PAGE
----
आप सबके लिए “आपका ब्लॉग” तैयार है। यहाँ आप अपनी किसी भी विधा की कृति (जैसे- अकविता, संस्मरण, मुक्तक, छन्दबद्धरचना, गीत, ग़ज़ल, शालीनचित्र, यात्रासंस्मरण आदि प्रकाशित कर सकते हैं।

बस आपको मुझे मेरे ई-मेल roopchandrashastri@gmail.com पर एक मेल करना होगा। मैं आपको “आपका ब्लॉग” पर लेखक के रूप में आमन्त्रित कर दूँगा। आप मेल स्वीकार कीजिए और अपनी अकविता, संस्मरण, मुक्तक, छन्दबद्धरचना, गीत, ग़ज़ल, शालीनचित्र, यात्रासंस्मरण आदि प्रकाशित कीजिए।


रविवार, 23 मार्च 2014

My baby greenest

My baby greenest

A new breed of eco-aware parents is ditching the disposable diaper and junking the pram to reduce their baby's carbon footprint 

Babies may be small but they can have a big impact on the environment — think of the mountains of dirty diapers they produce. Sudha Chakravarty, a 37-year-old Mumbai mum, didn't want the green guilt. So while most children use up at least 5,000 diapers in the first two years of their life, her two-year-old Niharika has used less than 50. Chakravarty prefers cloth nappies instead of disposables. And, there is no pram for her evening strolls either. The toddler watches the world go by as she sits snug in a sling made out of an old sari and tied around Chakravarty's torso. 

The former HR professional is not looking to cut costs or follow granny's tips. She wants to raise her children without harming the planet. Chakravarty is among a growing breed of 'green parents' who are ditching modern, non-degradable conveniences like diapers and strollers to minimize the carbon footprint left by their children. 

Even as Delhi's hip moms doll up their newborns in Swarovski rompers and Chandigarh's elite splurge on Burberry bibs, these parents are dressing their children in handme-down clothing, buying wooden toys instead of plastic ones and feeding them from regular steel utensils. A few like Sudha are also practising 'baby-wearing' to avoid buying prams. "We won't live forever but we should at least leave a better world for future generations," says Chakravarty. Her son draws on old utility bills to reduce paper wastage. 

This kind of 'planet-wise' parenting might be new to India but it has been a rage in the West. While Julia Roberts and Gwyneth Paltrow use flushable chlorine-free diapers for their children, Maggie Gyllenhaal, Matthew McConaughey and singer Dave Mathews cover their babies' bottoms in cloth. Hollywood stars like Jessica Alba and Halle Berry have green nurseries with organic bedding and formaldehyde-free wood furniture. 

That green parenting has caught the fancy of few Indians is apparent from the long list of brands that have launched earth-friendly kids' products from cloth diapers to ethical clothing. 

At least 400-500 pieces of BumChum cloth diapers are sold every month despite zero advertising. Almost as many diapers made by US-based Cotton Babies — BumGenius and Flip Diapers — and marketed in India by Smart Baby Retail are being sold. 

Awerganic, a Gurgaon-based company which sells organic clothes for kids, gets at least 2,500 orders for its rompers and party wear every month, say owners Poonam and Nishit Mehrotra. Old players are also seeing a surge in business. A Delhibased toy manufacturer that has been making non-toxic and ecofriendly toys under the brand name 'Skillofun' has seen online sales rise from one toy a day three years ago to 75-plus orders daily in 2014. Many parents are also opting for BPA-free plastic toys or borrowing from libraries like the Delhi-based 'Friendlytoyz'.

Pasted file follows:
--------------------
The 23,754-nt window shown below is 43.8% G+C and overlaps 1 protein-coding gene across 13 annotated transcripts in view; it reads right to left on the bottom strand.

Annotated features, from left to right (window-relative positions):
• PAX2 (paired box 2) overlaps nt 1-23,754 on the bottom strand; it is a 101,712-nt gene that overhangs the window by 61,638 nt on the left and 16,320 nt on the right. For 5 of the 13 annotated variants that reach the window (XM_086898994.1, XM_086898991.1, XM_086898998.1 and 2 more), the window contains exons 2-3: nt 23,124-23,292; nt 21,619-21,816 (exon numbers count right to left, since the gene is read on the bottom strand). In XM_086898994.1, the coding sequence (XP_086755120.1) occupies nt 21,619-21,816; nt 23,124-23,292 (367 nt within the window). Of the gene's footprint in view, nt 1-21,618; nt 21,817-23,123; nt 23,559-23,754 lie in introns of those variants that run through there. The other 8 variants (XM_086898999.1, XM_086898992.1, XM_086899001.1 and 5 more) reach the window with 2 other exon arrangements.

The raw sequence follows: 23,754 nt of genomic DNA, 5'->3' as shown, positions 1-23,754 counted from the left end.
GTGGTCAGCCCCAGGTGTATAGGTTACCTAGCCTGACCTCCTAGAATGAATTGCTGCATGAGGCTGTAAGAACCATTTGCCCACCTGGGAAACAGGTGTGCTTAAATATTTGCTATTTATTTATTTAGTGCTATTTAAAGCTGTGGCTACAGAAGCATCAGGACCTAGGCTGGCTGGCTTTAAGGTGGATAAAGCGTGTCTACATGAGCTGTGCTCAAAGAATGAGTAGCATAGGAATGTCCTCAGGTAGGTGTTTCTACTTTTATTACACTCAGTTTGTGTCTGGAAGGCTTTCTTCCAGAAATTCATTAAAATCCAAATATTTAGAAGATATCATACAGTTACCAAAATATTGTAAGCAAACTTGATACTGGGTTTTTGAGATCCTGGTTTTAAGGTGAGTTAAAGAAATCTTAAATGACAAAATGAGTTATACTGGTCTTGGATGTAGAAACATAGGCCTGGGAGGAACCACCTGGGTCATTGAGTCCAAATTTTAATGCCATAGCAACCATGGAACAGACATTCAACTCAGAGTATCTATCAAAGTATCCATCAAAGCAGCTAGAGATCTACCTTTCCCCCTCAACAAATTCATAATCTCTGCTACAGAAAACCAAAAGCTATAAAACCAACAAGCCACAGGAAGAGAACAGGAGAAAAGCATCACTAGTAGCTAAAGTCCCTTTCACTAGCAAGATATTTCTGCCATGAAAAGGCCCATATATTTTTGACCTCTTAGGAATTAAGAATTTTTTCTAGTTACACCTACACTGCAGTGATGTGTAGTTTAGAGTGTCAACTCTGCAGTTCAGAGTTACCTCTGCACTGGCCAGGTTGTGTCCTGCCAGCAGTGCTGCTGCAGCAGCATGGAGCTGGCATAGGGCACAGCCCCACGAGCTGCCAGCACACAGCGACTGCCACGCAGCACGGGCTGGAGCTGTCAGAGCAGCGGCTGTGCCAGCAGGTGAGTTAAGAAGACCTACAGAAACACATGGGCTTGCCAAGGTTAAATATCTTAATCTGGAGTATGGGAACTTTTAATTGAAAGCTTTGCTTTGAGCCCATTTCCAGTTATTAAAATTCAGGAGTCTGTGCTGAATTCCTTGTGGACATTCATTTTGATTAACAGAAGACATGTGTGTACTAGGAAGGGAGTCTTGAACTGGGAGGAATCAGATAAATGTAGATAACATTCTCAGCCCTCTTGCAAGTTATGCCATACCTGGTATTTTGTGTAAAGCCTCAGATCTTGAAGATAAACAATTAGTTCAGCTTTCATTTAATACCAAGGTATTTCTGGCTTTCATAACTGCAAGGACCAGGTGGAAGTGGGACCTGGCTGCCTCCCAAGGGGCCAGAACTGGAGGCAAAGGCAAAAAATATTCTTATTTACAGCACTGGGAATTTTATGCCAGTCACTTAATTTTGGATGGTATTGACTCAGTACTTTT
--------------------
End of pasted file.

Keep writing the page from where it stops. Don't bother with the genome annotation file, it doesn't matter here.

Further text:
But for urban Indian parents, who have got used to the convenience of disposable diapers, getting back to the foldand-pin cloth triangles is hard. New-age cloth diapers, however, are different — they are made with absorbent fabrics like bamboo cotton and are as efficient as disposables.

BumChums have cotton inserts and only these need changing and washing. "I got them designed in Germany and roped in a factory in China to manufacture them," says Delhi-based Amrita Vaswani, who launched her line late 2012. The mompreneur who moved back to India from the US could not find any cloth diapers for her ninemonth-old son and decided to do something about it. "I was also shocked to see that there is no disposal system for diapers. I could see tonnes of soiled diapers strewn around my neighbourhood dumpsters," she says.

Green parenting doesn't come cheap. The diapers, which can be resized with snap buttons as the child grows, cost between Rs 500 and 1,500 per piece. Bum-Genius and Flip diapers cost Rs 1,700 per piece and above but this has not deterred mothers from ordering it. "Despite the higher initial investment of say Rs 10,000 to Rs 15,000, parents realize that they will save a lot in the long run," says Chand.

Some moms make their own cloth diapers, too. Chakravarty uses BumChum at night and makes her own diapers during the day using 110 by 110 cotton squares, biodegradable inserts from Mee Mee and and raw silk pads that she stitched herself. She does not use wipes either. "I use a homemade spray made with coconut oil and water and clean cloth," says Chakravarty. 

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